Sad Press Pamphlets by Daisy Lafarge, Emilia Weber & Eley Williams

Daisy Lafarge, understudies for air
Emilia Weber, FAMILIARS
Eley Williams, Frit

Reviewed by Becky Varley–Winter

In these three pamphlets from Sad Press, poetry arrives in its own light: there are no external blurbs or preamble about the poets, though the cover art indicates each pamphlet’s mood. Daisy Lafarge’s understudies for air opens with a rope of interlinked chains circling a tree branch, Emilia Weber’s Familiars opens on a figure mid-jump, and Eley Williams’ Frit features a frizzling comet.

Daisy Lafarge introduces understudies for air through a quotation from Anaximenes: ‘The source of all things is air’. Anaximenes speculated that the entire cosmos was made of air, and that the ignited breath of earth formed the stars. Lafarge uses this to prompt a sequence of poems on air. The fact that she begins with ‘childhood air’, then ‘sibling rivalry air’ suggests that the sequence might weave chronologically into the course of a life: however, as ‘childhood air’ comments, it is ‘difficult to pin the beginning / of the bad air’.

Lafarge begins by addressing a ‘you’ who is obscurely troubled, as if the poems are written by a psychotherapist to a patient: ‘an imaginary phone call / to your imaginary sister prompts / another suspicion of the bad air’, she writes in ‘sibling rivalry air’. Air immediately invites the idea of atmosphere, which this poem creates through a panorama ‘varicose with rain’, the imaginary sister seen like ‘a fly, honeyed in amber’ on the far side of a lake, perfectly conjuring a figure inside a lit-up window in the dark. The therapist asks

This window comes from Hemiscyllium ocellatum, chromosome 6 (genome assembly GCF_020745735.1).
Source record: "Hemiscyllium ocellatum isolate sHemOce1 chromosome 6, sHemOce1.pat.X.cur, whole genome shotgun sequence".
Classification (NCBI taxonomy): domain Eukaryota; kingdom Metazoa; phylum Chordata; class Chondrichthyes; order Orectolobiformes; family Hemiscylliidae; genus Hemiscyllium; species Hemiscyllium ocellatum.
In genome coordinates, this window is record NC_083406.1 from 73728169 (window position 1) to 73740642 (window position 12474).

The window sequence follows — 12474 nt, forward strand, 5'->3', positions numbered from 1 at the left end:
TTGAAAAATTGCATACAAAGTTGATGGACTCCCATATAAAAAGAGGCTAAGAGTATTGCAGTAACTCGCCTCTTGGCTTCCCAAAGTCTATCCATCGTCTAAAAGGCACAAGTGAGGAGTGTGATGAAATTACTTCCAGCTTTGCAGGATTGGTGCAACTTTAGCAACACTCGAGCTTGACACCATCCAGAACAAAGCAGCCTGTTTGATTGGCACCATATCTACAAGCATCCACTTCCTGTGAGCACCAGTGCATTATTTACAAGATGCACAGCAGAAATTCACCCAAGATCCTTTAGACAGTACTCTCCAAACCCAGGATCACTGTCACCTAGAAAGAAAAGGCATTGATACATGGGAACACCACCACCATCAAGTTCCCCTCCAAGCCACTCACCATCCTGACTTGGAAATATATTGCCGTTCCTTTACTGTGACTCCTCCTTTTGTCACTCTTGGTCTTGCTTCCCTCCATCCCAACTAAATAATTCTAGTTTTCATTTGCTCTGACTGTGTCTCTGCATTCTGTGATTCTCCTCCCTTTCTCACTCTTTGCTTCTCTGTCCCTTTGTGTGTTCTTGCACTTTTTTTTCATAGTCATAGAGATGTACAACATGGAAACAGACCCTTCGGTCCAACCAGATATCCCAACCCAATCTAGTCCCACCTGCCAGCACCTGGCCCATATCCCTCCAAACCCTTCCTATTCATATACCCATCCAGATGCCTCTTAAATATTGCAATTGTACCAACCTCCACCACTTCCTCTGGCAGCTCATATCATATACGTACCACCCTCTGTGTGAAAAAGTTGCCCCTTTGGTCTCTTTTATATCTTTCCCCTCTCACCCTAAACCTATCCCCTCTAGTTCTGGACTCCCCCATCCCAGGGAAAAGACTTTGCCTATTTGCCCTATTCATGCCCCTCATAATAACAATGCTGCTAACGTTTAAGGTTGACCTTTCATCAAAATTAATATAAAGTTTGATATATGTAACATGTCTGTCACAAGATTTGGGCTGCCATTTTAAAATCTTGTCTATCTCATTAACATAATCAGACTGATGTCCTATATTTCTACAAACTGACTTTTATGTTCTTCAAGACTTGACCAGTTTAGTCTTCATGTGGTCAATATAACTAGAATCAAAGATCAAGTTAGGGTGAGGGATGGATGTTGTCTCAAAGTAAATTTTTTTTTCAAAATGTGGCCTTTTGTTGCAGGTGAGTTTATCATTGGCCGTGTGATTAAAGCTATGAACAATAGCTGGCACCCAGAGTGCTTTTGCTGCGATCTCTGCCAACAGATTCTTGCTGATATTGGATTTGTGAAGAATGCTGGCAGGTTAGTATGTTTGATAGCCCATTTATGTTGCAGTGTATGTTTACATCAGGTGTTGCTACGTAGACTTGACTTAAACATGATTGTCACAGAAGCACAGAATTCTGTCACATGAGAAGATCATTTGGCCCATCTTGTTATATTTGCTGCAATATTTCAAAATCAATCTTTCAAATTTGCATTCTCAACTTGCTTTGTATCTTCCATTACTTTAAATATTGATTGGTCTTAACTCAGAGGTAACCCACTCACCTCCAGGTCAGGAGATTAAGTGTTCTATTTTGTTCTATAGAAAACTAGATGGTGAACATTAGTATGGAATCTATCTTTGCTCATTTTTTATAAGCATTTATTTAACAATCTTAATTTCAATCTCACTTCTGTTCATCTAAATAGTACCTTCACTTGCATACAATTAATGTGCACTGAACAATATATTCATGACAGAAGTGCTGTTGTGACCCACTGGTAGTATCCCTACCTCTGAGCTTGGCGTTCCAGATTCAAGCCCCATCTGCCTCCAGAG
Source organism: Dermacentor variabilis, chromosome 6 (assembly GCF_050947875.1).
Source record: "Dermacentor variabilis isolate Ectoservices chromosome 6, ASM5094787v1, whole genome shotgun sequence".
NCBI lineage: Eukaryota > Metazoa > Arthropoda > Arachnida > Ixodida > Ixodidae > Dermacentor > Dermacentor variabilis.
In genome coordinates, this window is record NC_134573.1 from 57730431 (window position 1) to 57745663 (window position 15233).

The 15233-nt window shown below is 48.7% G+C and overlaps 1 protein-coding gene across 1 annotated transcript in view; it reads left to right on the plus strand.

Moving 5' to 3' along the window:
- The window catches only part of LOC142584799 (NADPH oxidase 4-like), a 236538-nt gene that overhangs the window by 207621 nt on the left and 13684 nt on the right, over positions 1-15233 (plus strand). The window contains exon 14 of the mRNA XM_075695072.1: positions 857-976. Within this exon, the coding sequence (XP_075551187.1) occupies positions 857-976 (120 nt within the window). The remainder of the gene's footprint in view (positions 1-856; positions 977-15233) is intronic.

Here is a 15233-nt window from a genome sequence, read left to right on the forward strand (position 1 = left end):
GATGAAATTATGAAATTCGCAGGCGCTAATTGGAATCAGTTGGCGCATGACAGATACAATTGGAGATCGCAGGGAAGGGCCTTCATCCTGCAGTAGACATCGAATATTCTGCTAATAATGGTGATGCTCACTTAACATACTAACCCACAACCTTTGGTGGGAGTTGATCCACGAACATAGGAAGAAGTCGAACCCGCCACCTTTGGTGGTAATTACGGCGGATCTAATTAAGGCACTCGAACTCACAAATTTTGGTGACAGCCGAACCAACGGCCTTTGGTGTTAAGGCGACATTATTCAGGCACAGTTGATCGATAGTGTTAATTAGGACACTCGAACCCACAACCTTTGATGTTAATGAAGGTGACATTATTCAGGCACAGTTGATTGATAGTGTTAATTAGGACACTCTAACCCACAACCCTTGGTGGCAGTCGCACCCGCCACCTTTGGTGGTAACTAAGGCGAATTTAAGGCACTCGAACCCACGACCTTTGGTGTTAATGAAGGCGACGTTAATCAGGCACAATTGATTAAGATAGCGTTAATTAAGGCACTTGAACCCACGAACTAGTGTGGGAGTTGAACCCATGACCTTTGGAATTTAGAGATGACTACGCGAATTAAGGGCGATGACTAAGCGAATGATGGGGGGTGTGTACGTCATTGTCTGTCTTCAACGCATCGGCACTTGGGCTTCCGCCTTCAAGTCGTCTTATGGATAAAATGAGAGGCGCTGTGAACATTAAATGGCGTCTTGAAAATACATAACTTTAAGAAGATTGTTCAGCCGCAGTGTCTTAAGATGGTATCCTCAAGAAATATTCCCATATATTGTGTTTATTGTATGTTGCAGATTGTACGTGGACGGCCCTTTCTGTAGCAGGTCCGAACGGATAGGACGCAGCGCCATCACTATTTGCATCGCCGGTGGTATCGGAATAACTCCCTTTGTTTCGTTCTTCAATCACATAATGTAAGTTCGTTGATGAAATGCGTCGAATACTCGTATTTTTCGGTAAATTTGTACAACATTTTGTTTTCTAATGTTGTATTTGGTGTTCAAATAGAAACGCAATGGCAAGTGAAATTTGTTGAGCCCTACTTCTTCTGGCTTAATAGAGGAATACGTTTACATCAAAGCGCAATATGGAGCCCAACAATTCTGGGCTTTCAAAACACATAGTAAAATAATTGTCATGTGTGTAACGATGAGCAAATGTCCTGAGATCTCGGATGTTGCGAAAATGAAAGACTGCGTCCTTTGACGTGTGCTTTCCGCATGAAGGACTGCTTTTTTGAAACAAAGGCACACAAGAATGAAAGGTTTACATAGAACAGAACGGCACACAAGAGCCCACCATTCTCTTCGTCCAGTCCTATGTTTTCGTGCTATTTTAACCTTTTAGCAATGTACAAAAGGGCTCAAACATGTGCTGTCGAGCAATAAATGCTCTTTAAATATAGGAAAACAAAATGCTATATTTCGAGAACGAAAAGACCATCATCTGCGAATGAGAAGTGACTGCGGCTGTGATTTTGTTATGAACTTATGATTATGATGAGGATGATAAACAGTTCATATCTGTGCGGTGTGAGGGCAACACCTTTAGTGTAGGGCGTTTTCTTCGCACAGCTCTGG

[…] why you always place yourself outside of the house,
vision thick with the black rain,
and never inside it, alongside her

The fact that the sister in this poem is ‘imaginary’ only intensifies its loneliness. Lafarge’s poems meditate on damage as a damp air, that’s hard to get out of or off your chest: ‘at birth, you grew maladaptive / breathing patterns to survive / the air’, she writes in ‘desecration air’.

In ‘sapling air’, she switches to an anxious first-person ‘I’ who is sure ‘there’s something wrong with the air‘. At this point, I begin to think about this sequence’s possible connections to environmental destruction, a literal ‘bad air’. However, Lafarge speculates on various kinds of poison. In ‘constitution air’, fascist graffiti becomes an airborne virus, breathed in and spat out. Lafarge’s airs are full of suppressed surreal chills, and her subtly flawless sense of rhythm and rhyme make the poems work on a subterranean level: they remind me of the old, mistaken theory that illnesses were caused by miasmas emerging from the earth. Their anxiety often culminates in a queasy, unsettled beauty. In ‘false alarm air’, an elderly lady emerges from a high-rise building, wrapped in a towel, ‘each of her limbs a sprig of pale lavender’, steaming vividly into the mind’s eye.

The title of Emilia Weber’s Familiars suggests witches’ familiars, and this pamphlet does often refer to animals and intimacy. It opens with a love poem to an ‘Echo in the shape of a wolf’:

bring me wasps in your mouth
drop them, call them
‘breakfast’